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example

Example 1

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2m

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Hey guys, let's work this one out together. So we have a capacitor that produces an electric field. We've got these two plates with two charges and we're going to have to double the charge half of the area between you know, of the plates. And we need to figure out what happens to the electric field. This is going to be one of those proportioned reasoning problems. We have to figure out what happens to E. So in other words, e new as we change some variables is gonna be what of e olds, right? So this is how we handle these kinds of problems. So let's go ahead and set up what the electric field is uh between two plates, right? So this electric field is going to be the charge divided by epsilon, not some constant divided by the area as well or times the area, I guess and just make sure this is in the denominator. OK. So then what happens is that this charge, right? This this Q new now has to become two times the original charge and you're not gonna actually double the both charges together because remember this Q just rep represents the charge on each plate. So in other words, you don't have to like multiply it by four or anything like that, right? So it just becomes two Q and then this area. So this a new is just going to become uh one half of a new. So now let's go ahead and using these two new variables to set up our new electric field. So this new electric field, which I'm gonna call E new, it's just going to be Q new divided by epsilon knot times a new. And now all we do is we just substitute these expressions and oh, I'm sorry, I didn't mean to write a new that, that should just be a. So we just have to substitute these expressions in for our uh our new equation right here for a new. So this is just gonna be two Q divided by epsilon knots times and then this is gonna be one half of A. So now what we do is now we've substituted those expressions in, we just have to see if we can pull all of these factors and constants out to the outsides. And then we're gonna basically just gonna extract the original expression. So what happens is this is gonna be two divided by one half. So when you divide by a half, you're gonna multiply it by two. So you're gonna have to multiply it by two again. And then you're going to get Q divided by epsilon not times a now notice that this is just the original expression for e right, this is just the original electric field. So in other words, what happens is that we've gotten four times the original electric field and that's our answer. So if you double the charge and then half of the area between the two plates, so that the, the new electric field is going to be four times stronger than the old electric field. And that's basically the answer. That's what happens to the electric field. It multiplies by four. All right, let me know if you guys have any questions with this stuff.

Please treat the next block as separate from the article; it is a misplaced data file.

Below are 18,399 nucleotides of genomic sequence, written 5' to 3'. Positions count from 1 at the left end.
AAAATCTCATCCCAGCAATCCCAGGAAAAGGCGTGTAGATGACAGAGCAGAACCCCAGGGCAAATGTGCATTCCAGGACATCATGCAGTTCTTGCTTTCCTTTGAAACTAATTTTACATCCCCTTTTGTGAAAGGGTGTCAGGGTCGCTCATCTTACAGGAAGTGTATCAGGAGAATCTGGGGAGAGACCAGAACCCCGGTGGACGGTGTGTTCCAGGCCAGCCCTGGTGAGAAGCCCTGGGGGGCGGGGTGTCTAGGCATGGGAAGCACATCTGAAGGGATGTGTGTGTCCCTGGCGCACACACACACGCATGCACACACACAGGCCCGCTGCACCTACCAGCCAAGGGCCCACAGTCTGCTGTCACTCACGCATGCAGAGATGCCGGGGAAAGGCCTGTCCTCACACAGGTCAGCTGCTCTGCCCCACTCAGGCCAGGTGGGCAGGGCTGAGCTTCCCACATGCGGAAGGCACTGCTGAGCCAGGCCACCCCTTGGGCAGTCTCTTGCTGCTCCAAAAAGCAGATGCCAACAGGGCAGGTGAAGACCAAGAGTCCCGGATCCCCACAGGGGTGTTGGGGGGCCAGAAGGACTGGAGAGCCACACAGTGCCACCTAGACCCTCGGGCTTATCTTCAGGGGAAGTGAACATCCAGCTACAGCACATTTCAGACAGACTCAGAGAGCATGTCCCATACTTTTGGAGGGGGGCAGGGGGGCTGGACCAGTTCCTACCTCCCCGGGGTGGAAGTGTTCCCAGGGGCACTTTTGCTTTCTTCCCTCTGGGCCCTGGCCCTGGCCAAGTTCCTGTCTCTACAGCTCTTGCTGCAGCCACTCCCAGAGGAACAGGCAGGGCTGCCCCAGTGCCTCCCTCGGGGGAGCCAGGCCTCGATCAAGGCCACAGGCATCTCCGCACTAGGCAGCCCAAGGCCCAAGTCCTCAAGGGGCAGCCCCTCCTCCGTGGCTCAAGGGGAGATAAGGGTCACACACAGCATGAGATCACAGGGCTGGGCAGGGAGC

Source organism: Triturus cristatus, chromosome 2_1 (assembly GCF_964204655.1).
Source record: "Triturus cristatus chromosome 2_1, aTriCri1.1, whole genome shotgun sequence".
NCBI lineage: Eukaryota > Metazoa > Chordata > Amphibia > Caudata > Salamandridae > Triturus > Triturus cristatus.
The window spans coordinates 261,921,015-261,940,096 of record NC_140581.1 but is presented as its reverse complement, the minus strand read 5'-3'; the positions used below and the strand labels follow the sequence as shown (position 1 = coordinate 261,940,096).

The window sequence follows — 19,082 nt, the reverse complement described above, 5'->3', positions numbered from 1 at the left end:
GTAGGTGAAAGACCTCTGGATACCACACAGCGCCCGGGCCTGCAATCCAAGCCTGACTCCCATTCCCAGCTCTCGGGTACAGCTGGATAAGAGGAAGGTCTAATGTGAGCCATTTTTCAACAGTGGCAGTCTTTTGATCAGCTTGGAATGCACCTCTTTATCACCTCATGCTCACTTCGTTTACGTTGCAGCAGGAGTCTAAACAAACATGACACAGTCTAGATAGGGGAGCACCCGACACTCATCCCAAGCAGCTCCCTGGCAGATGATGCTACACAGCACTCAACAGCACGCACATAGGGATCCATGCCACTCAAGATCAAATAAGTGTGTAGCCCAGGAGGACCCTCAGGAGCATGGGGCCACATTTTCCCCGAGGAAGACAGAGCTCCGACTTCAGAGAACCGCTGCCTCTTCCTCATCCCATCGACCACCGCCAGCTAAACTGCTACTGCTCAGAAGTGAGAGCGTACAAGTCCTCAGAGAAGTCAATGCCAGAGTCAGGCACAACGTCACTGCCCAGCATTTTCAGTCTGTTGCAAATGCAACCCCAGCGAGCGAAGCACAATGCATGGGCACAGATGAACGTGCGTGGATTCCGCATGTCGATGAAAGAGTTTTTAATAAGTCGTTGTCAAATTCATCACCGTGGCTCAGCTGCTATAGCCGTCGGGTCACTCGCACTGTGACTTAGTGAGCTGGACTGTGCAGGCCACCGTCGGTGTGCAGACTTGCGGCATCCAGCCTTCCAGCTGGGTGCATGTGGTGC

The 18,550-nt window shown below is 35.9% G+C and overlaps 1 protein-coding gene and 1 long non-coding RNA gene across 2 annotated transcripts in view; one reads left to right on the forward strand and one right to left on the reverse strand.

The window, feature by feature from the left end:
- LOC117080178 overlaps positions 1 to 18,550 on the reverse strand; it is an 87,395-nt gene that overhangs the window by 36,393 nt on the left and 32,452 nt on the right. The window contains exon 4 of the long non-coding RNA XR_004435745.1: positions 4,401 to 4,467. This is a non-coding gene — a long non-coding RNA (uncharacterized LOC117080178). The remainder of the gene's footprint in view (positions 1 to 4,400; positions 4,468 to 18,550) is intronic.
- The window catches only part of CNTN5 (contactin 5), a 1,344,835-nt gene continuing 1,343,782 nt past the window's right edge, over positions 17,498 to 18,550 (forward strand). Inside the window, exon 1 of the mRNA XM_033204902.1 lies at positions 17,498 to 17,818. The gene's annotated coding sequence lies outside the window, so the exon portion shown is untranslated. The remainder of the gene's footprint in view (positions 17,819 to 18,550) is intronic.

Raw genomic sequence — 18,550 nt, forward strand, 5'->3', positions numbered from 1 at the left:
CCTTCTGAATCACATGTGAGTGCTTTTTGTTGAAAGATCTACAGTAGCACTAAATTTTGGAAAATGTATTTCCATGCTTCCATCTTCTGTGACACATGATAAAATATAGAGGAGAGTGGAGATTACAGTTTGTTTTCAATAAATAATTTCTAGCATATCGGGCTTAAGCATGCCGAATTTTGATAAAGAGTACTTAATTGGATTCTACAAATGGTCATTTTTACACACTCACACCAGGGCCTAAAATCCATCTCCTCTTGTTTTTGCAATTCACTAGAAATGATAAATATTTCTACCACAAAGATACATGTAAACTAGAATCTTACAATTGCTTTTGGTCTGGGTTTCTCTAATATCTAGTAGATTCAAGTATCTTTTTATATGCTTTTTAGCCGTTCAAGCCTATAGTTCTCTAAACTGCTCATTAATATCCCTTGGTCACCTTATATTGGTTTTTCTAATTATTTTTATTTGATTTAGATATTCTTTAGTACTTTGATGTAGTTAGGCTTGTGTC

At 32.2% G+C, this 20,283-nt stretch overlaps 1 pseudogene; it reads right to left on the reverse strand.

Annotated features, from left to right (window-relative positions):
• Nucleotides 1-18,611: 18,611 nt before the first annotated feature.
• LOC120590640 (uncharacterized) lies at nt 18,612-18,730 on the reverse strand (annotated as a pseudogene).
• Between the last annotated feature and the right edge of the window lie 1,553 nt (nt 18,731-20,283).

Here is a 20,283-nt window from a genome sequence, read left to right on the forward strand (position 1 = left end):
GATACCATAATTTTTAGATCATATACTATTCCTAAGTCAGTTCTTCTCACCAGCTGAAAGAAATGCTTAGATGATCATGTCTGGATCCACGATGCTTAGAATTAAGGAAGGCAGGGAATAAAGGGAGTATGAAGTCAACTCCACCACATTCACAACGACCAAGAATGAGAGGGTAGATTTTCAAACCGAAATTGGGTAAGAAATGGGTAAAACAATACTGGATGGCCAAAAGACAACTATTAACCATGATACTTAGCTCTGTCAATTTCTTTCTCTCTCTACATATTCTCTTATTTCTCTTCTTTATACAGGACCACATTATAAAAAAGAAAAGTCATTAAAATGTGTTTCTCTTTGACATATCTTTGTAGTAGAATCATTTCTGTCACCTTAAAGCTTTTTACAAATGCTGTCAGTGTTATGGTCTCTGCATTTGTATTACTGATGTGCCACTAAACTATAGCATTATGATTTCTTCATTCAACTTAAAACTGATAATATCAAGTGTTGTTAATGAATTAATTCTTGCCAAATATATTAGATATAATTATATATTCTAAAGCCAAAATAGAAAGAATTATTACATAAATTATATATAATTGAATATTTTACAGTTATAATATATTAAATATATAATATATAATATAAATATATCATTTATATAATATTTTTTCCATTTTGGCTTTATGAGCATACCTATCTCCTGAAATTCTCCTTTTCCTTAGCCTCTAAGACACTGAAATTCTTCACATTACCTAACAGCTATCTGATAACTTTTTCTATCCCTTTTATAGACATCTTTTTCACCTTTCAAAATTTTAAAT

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Problem

Problem

An electron moves into a capacitor at an initial speed of 150 m/s. If the electron enters exactly halfway between the plates, how far will the electron move horizontally before it strikes one of the plates? Which plate will it strike?